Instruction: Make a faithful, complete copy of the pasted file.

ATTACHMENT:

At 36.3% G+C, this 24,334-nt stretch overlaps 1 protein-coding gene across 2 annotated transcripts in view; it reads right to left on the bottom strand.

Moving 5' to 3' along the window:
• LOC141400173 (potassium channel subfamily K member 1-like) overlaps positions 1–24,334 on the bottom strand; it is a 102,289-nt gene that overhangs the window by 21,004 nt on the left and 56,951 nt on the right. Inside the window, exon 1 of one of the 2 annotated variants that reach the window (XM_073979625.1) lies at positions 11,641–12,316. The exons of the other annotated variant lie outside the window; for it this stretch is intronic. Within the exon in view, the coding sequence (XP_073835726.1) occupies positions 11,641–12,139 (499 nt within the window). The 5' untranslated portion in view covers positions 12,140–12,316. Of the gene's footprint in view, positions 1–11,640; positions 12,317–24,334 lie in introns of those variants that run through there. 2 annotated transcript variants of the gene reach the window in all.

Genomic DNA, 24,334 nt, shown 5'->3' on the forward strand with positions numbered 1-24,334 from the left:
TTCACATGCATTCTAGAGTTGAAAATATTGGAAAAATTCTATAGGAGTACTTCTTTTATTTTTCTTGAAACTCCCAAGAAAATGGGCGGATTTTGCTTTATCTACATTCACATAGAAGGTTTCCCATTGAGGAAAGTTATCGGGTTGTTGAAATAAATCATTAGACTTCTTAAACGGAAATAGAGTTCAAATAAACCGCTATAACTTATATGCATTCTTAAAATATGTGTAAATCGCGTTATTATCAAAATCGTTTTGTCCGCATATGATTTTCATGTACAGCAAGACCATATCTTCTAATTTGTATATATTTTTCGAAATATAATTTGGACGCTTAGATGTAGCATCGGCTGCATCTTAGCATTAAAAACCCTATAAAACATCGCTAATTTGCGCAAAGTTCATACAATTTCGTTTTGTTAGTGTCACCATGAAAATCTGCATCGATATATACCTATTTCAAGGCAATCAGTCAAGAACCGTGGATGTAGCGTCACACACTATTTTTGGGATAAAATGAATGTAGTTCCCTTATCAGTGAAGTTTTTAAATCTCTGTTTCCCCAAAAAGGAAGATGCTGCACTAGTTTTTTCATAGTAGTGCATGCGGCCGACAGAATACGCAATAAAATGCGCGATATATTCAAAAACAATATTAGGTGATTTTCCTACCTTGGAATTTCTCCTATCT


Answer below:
At 36.3% G+C, this 24,334-nt stretch overlaps 1 protein-coding gene across 2 annotated transcripts in view; it reads right to left on the bottom strand.

Moving 5' to 3' along the window:
• LOC141400173 (potassium channel subfamily K member 1-like) overlaps positions 1–24,334 on the bottom strand; it is a 102,289-nt gene that overhangs the window by 21,004 nt on the left and 56,951 nt on the right. Inside the window, exon 1 of one of the 2 annotated variants that reach the window (XM_073979625.1) lies at positions 11,641–12,316. The exons of the other annotated variant lie outside the window; for it this stretch is intronic. Within the exon in view, the coding sequence (XP_073835726.1) occupies positions 11,641–12,139 (499 nt within the window). The 5' untranslated portion in view covers positions 12,140–12,316. Of the gene's footprint in view, positions 1–11,640; positions 12,317–24,334 lie in introns of those variants that run through there. 2 annotated transcript variants of the gene reach the window in all.

Genomic DNA, 24,334 nt, shown 5'->3' on the forward strand with positions numbered 1-24,334 from the left:
TTCACATGCATTCTAGAGTTGAAAATATTGGAAAAATTCTATAGGAGTACTTCTTTTATTTTTCTTGAAACTCCCAAGAAAATGGGCGGATTTTGCTTTATCTACATTCACATAGAAGGTTTCCCATTGAGGAAAGTTATCGGGTTGTTGAAATAAATCATTAGACTTCTTAAACGGAAATAGAGTTCAAATAAACCGCTATAACTTATATGCATTCTTAAAATATGTGTAAATCGCGTTATTATCAAAATCGTTTTGTCCGCATATGATTTTCATGTACAGCAAGACCATATCTTCTAATTTGTATATATTTTTCGAAATATAATTTGGACGCTTAGATGTAGCATCGGCTGCATCTTAGCATTAAAAACCCTATAAAACATCGCTAATTTGCGCAAAGTTCATACAATTTCGTTTTGTTAGTGTCACCATGAAAATCTGCATCGATATATACCTATTTCAAGGCAATCAGTCAAGAACCGTGGATGTAGCGTCACACACTATTTTTGGGATAAAATGAATGTAGTTCCCTTATCAGTGAAGTTTTTAAATCTCTGTTTCCCCAAAAAGGAAGATGCTGCACTAGTTTTTTCATAGTAGTGCATGCGGCCGACAGAATACGCAATAAAATGCGCGATATATTCAAAAACAATATTAGGTGATTTTCCTACCTTGGAATTTCTCCTATCT